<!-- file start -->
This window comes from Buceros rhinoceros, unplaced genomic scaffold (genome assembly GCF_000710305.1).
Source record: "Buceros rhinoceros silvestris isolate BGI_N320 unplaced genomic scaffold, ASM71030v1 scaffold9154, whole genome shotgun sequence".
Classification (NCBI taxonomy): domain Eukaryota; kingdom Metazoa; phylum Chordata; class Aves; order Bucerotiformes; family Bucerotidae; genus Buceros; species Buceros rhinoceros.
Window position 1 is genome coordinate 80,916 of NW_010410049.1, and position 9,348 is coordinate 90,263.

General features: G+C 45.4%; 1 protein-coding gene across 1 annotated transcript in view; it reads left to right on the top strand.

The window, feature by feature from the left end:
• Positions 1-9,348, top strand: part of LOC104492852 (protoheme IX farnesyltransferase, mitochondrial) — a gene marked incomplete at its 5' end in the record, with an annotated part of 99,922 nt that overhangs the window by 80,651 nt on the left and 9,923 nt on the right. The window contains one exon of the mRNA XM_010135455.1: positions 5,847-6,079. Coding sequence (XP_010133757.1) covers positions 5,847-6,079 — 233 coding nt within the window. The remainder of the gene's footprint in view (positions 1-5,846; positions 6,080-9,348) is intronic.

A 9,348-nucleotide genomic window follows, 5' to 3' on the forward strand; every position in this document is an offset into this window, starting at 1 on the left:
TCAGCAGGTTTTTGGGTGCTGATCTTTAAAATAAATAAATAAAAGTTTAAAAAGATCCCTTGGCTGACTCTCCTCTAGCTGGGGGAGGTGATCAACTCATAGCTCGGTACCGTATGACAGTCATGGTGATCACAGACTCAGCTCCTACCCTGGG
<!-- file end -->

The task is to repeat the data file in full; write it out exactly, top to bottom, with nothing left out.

This window comes from Buceros rhinoceros, unplaced genomic scaffold (genome assembly GCF_000710305.1).
Source record: "Buceros rhinoceros silvestris isolate BGI_N320 unplaced genomic scaffold, ASM71030v1 scaffold9154, whole genome shotgun sequence".
Classification (NCBI taxonomy): domain Eukaryota; kingdom Metazoa; phylum Chordata; class Aves; order Bucerotiformes; family Bucerotidae; genus Buceros; species Buceros rhinoceros.
Window position 1 is genome coordinate 80,916 of NW_010410049.1, and position 9,348 is coordinate 90,263.

General features: G+C 45.4%; 1 protein-coding gene across 1 annotated transcript in view; it reads left to right on the top strand.

The window, feature by feature from the left end:
• Positions 1-9,348, top strand: part of LOC104492852 (protoheme IX farnesyltransferase, mitochondrial) — a gene marked incomplete at its 5' end in the record, with an annotated part of 99,922 nt that overhangs the window by 80,651 nt on the left and 9,923 nt on the right. The window contains one exon of the mRNA XM_010135455.1: positions 5,847-6,079. Coding sequence (XP_010133757.1) covers positions 5,847-6,079 — 233 coding nt within the window. The remainder of the gene's footprint in view (positions 1-5,846; positions 6,080-9,348) is intronic.

A 9,348-nucleotide genomic window follows, 5' to 3' on the forward strand; every position in this document is an offset into this window, starting at 1 on the left:
TCAGCAGGTTTTTGGGTGCTGATCTTTAAAATAAATAAATAAAAGTTTAAAAAGATCCCTTGGCTGACTCTCCTCTAGCTGGGGGAGGTGATCAACTCATAGCTCGGTACCGTATGACAGTCATGGTGATCACAGACTCAGCTCCTACCCTGGG